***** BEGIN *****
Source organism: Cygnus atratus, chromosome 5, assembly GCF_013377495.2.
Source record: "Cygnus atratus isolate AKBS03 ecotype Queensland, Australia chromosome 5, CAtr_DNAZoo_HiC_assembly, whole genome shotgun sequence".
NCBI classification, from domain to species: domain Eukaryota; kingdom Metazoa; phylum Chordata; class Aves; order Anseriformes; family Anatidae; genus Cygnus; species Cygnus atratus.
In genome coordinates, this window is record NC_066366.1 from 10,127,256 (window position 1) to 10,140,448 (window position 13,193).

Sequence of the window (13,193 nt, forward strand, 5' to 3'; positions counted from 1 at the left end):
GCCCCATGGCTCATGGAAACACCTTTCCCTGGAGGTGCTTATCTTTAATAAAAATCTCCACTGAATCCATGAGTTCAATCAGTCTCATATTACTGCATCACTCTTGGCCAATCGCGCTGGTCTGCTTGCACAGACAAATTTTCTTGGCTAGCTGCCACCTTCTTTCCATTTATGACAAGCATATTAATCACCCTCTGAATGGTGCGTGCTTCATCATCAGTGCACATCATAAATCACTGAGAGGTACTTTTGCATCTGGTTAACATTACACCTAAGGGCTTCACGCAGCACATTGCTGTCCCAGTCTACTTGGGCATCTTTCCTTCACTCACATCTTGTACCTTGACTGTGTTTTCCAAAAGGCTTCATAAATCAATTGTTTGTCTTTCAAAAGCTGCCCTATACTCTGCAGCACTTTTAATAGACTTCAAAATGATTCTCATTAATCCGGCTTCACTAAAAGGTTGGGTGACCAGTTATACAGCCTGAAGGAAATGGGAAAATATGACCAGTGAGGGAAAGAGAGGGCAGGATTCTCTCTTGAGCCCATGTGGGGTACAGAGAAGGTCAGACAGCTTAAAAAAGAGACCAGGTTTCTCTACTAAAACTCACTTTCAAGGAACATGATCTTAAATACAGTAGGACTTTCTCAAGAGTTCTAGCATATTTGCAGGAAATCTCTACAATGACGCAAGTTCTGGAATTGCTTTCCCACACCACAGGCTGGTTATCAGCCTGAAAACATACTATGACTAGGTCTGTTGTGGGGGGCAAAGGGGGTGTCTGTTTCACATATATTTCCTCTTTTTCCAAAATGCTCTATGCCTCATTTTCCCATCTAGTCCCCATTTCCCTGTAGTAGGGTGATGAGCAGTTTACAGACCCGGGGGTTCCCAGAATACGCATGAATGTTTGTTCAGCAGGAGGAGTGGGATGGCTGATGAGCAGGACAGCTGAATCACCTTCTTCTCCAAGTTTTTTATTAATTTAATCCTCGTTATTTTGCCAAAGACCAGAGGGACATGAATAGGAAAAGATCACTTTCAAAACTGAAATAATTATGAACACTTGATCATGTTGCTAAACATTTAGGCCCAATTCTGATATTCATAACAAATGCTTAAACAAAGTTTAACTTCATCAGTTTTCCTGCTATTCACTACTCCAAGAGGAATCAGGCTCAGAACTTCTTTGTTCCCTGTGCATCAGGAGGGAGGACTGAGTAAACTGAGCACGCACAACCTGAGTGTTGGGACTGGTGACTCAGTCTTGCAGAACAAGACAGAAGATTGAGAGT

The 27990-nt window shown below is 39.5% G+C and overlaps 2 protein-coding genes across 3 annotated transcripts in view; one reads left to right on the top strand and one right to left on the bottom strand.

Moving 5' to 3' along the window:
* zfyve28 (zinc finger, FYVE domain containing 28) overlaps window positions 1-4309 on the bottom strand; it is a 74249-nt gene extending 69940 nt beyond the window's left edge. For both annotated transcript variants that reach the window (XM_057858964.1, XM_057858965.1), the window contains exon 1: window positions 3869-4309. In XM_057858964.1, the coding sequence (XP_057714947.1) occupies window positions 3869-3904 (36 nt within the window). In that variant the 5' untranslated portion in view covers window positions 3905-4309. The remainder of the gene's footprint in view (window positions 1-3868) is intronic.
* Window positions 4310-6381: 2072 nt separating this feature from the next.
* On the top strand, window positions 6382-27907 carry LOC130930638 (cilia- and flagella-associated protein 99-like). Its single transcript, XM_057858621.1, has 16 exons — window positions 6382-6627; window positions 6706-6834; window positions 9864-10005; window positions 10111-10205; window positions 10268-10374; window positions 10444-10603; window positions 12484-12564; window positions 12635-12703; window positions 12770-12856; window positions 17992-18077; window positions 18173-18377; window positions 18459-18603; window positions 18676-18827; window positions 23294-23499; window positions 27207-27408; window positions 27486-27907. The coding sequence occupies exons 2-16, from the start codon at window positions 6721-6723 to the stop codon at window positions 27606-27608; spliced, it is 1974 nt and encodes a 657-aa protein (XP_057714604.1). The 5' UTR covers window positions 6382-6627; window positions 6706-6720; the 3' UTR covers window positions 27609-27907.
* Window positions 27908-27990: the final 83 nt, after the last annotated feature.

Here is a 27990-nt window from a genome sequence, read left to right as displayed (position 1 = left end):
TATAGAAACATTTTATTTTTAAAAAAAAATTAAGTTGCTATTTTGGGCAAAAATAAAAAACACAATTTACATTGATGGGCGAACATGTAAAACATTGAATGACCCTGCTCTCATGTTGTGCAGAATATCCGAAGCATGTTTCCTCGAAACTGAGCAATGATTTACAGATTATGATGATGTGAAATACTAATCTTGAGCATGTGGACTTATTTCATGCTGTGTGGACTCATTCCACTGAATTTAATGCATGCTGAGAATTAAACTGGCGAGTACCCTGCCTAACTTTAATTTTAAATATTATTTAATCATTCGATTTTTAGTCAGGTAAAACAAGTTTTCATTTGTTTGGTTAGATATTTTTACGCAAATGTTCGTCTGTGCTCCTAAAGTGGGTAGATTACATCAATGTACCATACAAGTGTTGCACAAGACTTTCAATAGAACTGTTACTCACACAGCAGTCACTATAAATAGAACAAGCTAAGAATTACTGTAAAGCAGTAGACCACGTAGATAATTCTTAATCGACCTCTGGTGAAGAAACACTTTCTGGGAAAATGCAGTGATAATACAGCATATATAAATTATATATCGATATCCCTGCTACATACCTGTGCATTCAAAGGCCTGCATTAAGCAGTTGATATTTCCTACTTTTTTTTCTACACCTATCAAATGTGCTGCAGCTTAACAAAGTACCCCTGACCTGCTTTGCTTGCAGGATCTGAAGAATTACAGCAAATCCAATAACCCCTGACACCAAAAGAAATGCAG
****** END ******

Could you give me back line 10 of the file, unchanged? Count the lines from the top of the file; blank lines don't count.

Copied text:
* Window positions 4310-6381: 2072 nt separating this feature from the next.